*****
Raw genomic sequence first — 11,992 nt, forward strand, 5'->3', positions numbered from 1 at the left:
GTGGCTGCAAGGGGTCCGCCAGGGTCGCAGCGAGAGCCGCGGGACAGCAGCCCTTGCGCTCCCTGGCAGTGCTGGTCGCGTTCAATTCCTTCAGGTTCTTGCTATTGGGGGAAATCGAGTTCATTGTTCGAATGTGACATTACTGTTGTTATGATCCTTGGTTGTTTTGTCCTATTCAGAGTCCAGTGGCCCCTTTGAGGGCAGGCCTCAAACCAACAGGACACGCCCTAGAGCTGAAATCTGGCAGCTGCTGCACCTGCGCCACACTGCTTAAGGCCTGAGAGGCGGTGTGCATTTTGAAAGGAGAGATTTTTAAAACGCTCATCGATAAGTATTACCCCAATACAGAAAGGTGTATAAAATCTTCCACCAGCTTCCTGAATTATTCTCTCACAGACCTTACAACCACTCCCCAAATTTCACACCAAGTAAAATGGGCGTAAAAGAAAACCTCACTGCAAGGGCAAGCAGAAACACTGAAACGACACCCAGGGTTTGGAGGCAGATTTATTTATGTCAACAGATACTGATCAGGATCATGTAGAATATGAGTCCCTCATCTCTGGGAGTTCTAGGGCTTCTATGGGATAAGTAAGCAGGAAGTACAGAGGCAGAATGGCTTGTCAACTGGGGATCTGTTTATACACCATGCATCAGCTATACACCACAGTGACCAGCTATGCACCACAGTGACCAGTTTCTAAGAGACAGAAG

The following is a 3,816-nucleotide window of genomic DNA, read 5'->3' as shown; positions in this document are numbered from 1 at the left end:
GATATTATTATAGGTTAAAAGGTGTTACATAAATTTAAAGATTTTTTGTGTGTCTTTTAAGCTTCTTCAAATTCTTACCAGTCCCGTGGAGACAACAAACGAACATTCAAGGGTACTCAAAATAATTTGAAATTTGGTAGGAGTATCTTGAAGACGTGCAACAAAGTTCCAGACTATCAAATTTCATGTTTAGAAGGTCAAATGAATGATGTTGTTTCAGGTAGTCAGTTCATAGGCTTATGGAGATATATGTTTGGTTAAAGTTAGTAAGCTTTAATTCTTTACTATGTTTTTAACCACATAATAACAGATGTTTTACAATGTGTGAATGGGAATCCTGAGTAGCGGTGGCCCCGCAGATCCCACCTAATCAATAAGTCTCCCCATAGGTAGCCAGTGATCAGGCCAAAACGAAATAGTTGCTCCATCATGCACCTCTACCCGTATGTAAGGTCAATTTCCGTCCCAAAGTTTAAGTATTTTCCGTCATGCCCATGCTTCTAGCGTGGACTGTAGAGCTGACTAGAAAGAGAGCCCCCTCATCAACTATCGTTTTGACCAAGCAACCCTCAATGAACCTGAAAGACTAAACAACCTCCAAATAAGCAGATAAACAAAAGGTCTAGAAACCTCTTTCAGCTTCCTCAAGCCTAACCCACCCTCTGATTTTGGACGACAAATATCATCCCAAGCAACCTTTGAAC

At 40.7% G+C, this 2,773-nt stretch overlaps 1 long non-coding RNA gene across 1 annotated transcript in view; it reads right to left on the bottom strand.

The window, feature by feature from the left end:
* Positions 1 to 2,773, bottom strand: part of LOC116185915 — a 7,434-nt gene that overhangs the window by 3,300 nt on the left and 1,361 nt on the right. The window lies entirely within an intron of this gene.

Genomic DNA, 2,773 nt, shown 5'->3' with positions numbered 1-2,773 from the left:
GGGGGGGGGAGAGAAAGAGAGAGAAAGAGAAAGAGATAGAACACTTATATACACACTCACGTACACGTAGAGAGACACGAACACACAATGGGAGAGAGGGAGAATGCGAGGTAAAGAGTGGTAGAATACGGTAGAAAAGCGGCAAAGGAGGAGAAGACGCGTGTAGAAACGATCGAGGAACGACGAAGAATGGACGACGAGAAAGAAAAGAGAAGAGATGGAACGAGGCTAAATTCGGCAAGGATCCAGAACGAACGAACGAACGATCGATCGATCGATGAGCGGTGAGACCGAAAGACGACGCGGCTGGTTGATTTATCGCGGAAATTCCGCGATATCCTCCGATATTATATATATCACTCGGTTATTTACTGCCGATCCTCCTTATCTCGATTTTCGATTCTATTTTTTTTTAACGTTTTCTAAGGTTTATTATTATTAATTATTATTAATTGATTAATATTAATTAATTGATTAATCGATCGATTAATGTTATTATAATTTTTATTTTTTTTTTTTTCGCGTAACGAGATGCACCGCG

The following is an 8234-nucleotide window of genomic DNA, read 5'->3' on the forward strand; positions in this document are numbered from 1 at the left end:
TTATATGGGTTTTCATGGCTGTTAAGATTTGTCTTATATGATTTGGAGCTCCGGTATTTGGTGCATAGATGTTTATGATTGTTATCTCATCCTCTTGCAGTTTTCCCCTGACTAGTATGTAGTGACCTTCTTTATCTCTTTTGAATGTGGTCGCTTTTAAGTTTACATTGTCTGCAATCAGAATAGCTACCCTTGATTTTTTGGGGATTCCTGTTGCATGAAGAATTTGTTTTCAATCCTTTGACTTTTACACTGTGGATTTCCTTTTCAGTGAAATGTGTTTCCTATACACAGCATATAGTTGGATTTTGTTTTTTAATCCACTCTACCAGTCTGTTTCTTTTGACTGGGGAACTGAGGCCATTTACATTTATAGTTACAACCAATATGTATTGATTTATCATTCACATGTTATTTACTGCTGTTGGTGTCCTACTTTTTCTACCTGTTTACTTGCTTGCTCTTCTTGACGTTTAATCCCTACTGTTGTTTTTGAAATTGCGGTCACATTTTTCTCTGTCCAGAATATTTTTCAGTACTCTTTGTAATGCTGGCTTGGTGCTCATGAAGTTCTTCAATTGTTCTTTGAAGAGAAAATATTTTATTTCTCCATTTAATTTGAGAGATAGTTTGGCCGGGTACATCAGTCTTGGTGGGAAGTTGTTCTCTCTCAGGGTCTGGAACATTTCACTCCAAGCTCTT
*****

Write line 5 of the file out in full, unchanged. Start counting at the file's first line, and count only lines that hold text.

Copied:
At 40.7% G+C, this 2,773-nt stretch overlaps 1 long non-coding RNA gene across 1 annotated transcript in view; it reads right to left on the bottom strand.